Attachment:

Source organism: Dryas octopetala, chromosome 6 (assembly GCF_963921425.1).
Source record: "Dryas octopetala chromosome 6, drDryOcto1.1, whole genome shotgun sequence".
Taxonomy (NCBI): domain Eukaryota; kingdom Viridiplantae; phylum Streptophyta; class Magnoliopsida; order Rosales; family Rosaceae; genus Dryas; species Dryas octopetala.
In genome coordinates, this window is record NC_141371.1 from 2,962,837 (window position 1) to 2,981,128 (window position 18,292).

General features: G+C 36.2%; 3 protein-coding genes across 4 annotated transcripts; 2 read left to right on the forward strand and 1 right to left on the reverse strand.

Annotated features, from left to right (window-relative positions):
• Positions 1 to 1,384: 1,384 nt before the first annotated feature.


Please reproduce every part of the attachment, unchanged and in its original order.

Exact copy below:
Source organism: Dryas octopetala, chromosome 6 (assembly GCF_963921425.1).
Source record: "Dryas octopetala chromosome 6, drDryOcto1.1, whole genome shotgun sequence".
Taxonomy (NCBI): domain Eukaryota; kingdom Viridiplantae; phylum Streptophyta; class Magnoliopsida; order Rosales; family Rosaceae; genus Dryas; species Dryas octopetala.
In genome coordinates, this window is record NC_141371.1 from 2,962,837 (window position 1) to 2,981,128 (window position 18,292).

General features: G+C 36.2%; 3 protein-coding genes across 4 annotated transcripts; 2 read left to right on the forward strand and 1 right to left on the reverse strand.

Annotated features, from left to right (window-relative positions):
• Positions 1 to 1,384: 1,384 nt before the first annotated feature.